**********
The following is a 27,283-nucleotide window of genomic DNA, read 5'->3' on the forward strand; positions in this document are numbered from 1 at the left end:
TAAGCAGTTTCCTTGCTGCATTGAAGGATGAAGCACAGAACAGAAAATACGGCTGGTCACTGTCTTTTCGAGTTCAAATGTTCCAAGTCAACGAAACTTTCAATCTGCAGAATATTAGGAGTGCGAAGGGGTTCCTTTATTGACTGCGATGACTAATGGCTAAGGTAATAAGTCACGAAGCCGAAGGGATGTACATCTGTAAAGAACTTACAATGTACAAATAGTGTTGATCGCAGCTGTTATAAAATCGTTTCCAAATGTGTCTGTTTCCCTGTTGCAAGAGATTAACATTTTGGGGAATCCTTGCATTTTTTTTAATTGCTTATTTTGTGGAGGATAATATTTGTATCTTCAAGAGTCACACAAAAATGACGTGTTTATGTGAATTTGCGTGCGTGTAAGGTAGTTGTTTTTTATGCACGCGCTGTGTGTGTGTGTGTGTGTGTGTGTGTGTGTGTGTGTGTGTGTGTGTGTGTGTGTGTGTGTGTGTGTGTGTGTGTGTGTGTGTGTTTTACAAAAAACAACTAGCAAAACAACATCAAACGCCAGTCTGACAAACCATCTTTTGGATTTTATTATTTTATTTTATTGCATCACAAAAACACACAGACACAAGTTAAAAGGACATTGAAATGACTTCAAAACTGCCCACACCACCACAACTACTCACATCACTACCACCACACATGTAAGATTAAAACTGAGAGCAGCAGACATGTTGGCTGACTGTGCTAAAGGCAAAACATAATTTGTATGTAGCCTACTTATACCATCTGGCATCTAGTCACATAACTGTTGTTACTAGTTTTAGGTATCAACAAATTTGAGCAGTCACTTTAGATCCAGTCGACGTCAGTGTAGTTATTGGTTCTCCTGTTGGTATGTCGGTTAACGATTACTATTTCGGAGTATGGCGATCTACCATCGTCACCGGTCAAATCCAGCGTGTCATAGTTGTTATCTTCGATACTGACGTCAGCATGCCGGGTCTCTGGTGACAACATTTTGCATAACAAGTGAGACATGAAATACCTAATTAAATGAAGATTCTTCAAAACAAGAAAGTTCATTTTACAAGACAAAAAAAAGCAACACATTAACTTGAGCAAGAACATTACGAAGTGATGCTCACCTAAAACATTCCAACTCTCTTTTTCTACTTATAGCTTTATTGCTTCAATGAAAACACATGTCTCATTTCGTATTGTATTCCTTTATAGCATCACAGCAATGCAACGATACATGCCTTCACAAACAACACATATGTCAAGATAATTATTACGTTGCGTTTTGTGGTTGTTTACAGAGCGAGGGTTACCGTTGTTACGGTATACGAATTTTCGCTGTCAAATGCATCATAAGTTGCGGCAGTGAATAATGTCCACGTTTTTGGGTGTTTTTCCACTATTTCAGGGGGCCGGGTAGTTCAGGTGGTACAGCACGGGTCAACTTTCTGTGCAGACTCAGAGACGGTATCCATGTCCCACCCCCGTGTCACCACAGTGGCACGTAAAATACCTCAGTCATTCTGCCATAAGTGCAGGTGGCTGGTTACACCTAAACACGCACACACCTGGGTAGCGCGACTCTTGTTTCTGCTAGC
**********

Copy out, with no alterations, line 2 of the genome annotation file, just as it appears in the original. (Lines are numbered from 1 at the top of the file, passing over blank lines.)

TAAGCAGTTTCCTTGCTGCATTGAAGGATGAAGCACAGAACAGAAAATACGGCTGGTCACTGTCTTTTCGAGTTCAAATGTTCCAAGTCAACGAAACTTTCAATCTGCAGAATATTAGGAGTGCGAAGGGGTTCCTTTATTGACTGCGATGACTAATGGCTAAGGTAATAAGTCACGAAGCCGAAGGGATGTACATCTGTAAAGAACTTACAATGTACAAATAGTGTTGATCGCAGCTGTTATAAAATCGTTTCCAAATGTGTCTGTTTCCCTGTTGCAAGAGATTAACATTTTGGGGAATCCTTGCATTTTTTTTAATTGCTTATTTTGTGGAGGATAATATTTGTATCTTCAAGAGTCACACAAAAATGACGTGTTTATGTGAATTTGCGTGCGTGTAAGGTAGTTGTTTTTTATGCACGCGCTGTGTGTGTGTGTGTGTGTGTGTGTGTGTGTGTGTGTGTGTGTGTGTGTGTGTGTGTGTGTGTGTGTGTGTGTGTGTGTGTGTGTTTTACAAAAAACAACTAGCAAAACAACATCAAACGCCAGTCTGACAAACCATCTTTTGGATTTTATTATTTTATTTTATTGCATCACAAAAACACACAGACACAAGTTAAAAGGACATTGAAATGACTTCAAAACTGCCCACACCACCACAACTACTCACATCACTACCACCACACATGTAAGATTAAAACTGAGAGCAGCAGACATGTTGGCTGACTGTGCTAAAGGCAAAACATAATTTGTATGTAGCCTACTTATACCATCTGGCATCTAGTCACATAACTGTTGTTACTAGTTTTAGGTATCAACAAATTTGAGCAGTCACTTTAGATCCAGTCGACGTCAGTGTAGTTATTGGTTCTCCTGTTGGTATGTCGGTTAACGATTACTATTTCGGAGTATGGCGATCTACCATCGTCACCGGTCAAATCCAGCGTGTCATAGTTGTTATCTTCGATACTGACGTCAGCATGCCGGGTCTCTGGTGACAACATTTTGCATAACAAGTGAGACATGAAATACCTAATTAAATGAAGATTCTTCAAAACAAGAAAGTTCATTTTACAAGACAAAAAAAAGCAACACATTAACTTGAGCAAGAACATTACGAAGTGATGCTCACCTAAAACATTCCAACTCTCTTTTTCTACTTATAGCTTTATTGCTTCAATGAAAACACATGTCTCATTTCGTATTGTATTCCTTTATAGCATCACAGCAATGCAACGATACATGCCTTCACAAACAACACATATGTCAAGATAATTATTACGTTGCGTTTTGTGGTTGTTTACAGAGCGAGGGTTACCGTTGTTACGGTATACGAATTTTCGCTGTCAAATGCATCATAAGTTGCGGCAGTGAATAATGTCCACGTTTTTGGGTGTTTTTCCACTATTTCAGGGGGCCGGGTAGTTCAGGTGGTACAGCACGGGTCAACTTTCTGTGCAGACTCAGAGACGGTATCCATGTCCCACCCCCGTGTCACCACAGTGGCACGTAAAATACCTCAGTCATTCTGCCATAAGTGCAGGTGGCTGGTTACACCTAAACACGCACACACCTGGGTAGCGCGACTCTTGTTTCTGCTAGC